PARENTS
13/12/2018 13:30 GMT

Why I Won't Be Forcing My Kids To Kiss Their Relatives At Christmas

It’s never too early for children to have control over their bodies.

Remember Old Aunty Eileen? The one who always smelled faintly of cabbage? The one with the moustache? The one your parents pushed you relentlessly towards, each December, with the horror-inducing words: “Give Aunty Eileen a kiss. You won’t see her for another year!”

That’s right. The stuff Christmas nightmares are made of. So, let’s ask ourselves – when we recall how much we hated it, why do we still do this to our kids? (See also: spitting on a tissue and wiping their faces, or telling them they have to clear their plates, even when they protest their stomachs are full).

Parents – we never learn. But this particular issue runs deeper than that, and it’s far more important. Because it’s about consent. And if we don’t teach our kids the concept of boundaries – that they have the right to say “no” and that they have control over their bodies, whether they’re five or 15 years old – who will?

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Cases of sexual abuse of babies and children under ten in Britain are becoming more frequently documented, and The Centre of Expertise on Child Sexual Abuse estimates that 15% of girls and 5% of boys experience some form of sexual abuse before the age of 16. And according to the NSPCC, 90% of children who experience sexual abuse are abused by someone they know.

If we don’t give children a voice, how can we expect them to speak up when the worst happens? Our kids are growing up in a #MeToo world – it’s just as important to teach consent to our sons as to our daughters. And that starts by telling them they don’t have to do anything that doesn’t feel right.

This goes for all sorts of behaviours: from kissing and hugging ancient relatives on Boxing Day, to tickling – nothing leaves a small child feeling more out of control than being pinned down and tickled by an adult until they’re left half-laughing, half-crying, begging for them to stop.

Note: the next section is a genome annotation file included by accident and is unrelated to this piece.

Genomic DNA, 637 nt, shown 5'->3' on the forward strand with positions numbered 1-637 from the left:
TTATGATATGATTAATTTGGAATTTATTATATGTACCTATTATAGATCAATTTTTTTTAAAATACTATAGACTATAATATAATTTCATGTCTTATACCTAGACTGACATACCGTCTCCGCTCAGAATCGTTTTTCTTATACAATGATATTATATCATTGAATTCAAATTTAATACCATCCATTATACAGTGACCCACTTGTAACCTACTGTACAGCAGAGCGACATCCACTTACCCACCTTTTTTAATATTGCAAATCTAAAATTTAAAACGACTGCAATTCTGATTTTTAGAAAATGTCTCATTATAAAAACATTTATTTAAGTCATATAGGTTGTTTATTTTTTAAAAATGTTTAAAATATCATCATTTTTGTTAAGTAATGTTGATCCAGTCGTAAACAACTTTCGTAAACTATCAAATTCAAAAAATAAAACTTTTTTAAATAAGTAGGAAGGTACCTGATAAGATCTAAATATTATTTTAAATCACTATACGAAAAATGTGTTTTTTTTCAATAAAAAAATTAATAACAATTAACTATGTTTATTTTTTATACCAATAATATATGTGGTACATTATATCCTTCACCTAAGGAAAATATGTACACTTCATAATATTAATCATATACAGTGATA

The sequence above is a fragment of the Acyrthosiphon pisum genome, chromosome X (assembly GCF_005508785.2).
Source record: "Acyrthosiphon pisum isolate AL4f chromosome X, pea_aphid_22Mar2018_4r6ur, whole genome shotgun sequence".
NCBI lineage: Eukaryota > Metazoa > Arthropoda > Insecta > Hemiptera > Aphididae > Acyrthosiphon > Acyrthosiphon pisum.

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And it’s never too early to start. I did 10 weeks of ‘baby yoga’ with my son, when he was just six months old. At the beginning of every session, I wiggled my fingers in the air and asked him if it was okay for me to touch him. Every single time, he smiled and gurgled and pulled my hands towards him... that is, if he managed to stay awake. For me, it was just about learning a new habit; a new way of talking. Now he’s two and I still ask, every single time.

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Be prepared for a backlash. I’ve got friends who nudge their kids forward without thinking, who tell their toddlers and pre-schoolers to give me a kiss on the lips when we say goodbye... even though I see their little ones so infrequently I am practically a stranger.

Grandparents, great-grandparents, aunts and uncles may expect it, simply because they’ve never questioned it. But it’s simple to work around – and as easy as empowering our children to use the words “no thank you”.

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It doesn’t have to mean making people feel insulted. Here are some alternatives to the full-contact hug or kiss that your child might like to offer instead (but always let them choose):

:: Offer a grown-up handshake

:: Go big with a high-five (or a high-ten)

:: Take a leaf out of this teacher’s book and let the kids choose the greeting (from a hug to a handshake, high-five, elbow wiggle or even a ‘let’s dance’)

:: A wave (particularly reassuring for the shy child)

:: Nothing. No contact at all? No problem.